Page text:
Options abound with the leash, including a Kong cable frog attachment, which affords a virtually unbreakable connection with the animal, plus a feature that allows the length to be adjusted in 12-inch increments.

Curious to this civilian reviewer was the embossed assembly instruction-side of the buckle being on the outside, and the plain side being against the dog. The HTC contact said it’s standard that instructions are on the outside on most military gear. Fair enough. It’s only visible upon close inspection.

Advance Dynamic offers their EDO K9 tactical harness ($149) that both complements the HTC gear and provides cooling and storage benefits. Neck and belly straps are adjustable with sliding slot buckles. Attachments secure with plastic male/female two-prong buckles. The harness is constructed of nylon webbing, breathable nylon, and mesh, with several points and MOLLE-style lengths of loop material. It comes in OD green, black, coyote brown, and multicam.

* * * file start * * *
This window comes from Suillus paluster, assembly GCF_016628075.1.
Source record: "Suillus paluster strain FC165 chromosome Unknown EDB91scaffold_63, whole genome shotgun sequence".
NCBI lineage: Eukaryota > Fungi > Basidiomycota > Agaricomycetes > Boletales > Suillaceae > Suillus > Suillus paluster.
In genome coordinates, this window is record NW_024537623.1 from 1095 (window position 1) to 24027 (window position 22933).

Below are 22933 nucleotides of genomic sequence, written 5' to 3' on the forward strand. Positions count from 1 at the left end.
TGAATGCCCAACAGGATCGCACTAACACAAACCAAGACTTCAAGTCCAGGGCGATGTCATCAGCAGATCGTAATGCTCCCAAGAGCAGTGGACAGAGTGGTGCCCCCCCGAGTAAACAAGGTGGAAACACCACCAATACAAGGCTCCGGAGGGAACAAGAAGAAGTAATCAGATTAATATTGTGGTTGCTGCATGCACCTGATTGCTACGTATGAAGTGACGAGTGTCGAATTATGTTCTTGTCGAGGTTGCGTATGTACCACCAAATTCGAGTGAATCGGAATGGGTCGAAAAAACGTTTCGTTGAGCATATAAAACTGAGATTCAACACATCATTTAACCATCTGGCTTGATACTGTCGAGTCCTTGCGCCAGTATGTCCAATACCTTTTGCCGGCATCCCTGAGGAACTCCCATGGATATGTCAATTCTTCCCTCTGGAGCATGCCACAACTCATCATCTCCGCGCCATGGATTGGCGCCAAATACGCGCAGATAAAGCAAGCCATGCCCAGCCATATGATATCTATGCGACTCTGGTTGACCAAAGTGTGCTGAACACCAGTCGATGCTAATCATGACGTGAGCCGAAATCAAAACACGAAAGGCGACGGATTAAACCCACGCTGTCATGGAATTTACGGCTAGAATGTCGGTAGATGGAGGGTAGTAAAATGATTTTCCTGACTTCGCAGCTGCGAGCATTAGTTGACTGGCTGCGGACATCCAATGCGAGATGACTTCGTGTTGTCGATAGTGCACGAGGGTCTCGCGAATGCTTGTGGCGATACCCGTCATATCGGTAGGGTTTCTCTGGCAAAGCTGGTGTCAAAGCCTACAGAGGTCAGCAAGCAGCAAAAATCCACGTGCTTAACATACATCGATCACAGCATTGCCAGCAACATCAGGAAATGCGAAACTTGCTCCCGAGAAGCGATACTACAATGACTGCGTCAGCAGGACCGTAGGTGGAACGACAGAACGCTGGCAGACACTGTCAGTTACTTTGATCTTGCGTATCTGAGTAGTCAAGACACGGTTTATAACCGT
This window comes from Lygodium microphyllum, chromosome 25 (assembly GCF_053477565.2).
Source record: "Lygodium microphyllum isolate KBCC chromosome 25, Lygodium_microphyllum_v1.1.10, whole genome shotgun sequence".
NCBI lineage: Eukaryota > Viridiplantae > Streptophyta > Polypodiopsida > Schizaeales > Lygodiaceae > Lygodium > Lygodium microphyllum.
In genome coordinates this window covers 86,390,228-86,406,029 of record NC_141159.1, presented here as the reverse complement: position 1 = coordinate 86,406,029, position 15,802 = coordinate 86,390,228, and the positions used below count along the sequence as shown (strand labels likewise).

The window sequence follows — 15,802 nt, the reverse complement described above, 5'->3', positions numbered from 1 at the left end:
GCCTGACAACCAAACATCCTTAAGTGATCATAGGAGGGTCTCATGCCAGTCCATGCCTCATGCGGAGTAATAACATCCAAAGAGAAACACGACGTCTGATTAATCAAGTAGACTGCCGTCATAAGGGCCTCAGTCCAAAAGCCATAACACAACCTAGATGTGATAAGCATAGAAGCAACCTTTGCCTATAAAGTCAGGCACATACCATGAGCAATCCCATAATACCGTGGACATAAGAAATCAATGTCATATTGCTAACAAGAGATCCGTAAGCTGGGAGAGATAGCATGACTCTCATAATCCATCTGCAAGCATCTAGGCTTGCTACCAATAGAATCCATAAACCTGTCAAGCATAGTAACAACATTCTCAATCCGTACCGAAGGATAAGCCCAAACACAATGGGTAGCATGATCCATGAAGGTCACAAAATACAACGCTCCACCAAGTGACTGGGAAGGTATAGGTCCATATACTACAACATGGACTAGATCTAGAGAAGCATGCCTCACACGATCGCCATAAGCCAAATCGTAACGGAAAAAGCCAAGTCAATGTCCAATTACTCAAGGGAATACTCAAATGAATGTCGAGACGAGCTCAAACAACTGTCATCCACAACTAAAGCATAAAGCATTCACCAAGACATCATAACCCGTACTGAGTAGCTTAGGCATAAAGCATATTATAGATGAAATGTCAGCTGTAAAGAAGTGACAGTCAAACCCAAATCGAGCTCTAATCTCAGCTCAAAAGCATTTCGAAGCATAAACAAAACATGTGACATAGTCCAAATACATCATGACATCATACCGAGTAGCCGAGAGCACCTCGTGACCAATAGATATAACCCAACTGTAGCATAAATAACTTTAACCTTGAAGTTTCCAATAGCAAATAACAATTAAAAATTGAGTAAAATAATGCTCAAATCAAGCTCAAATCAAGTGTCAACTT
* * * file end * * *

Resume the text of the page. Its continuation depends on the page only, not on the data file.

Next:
A view of the instructions-exposed buckle and very heavy duty dee ring. (Photo: Team HB)

Storage for documents or small items is available in a flat, zippered compartment on the dorsal side, or use it as intended, filled with provided EDO pads, previously soaked in water for cooling. The zipper is sturdy and the zipper tab is enhanced by a short, braided paracord handle. Fore and aft of the compartment, atop the dog’s shoulder blades and in the mid-back are two large polymer loops for leash or handle attachments. It weighs approximately 0.25 pounds. Two sizes fit dogs 50-75 or 75-100 pounds.


The wide collar on 65-pound Chester enhances control when the leash is attached. Its width offers substantial leverage. I would be concerned about chafing if he were putting pressure on the collar for extended hours. The wide collar offers substantial protection of the neck and throat due to its thickness and moderate stiffness. On medium-size dogs, its weight could contribute to fatigue on extended runs or missions.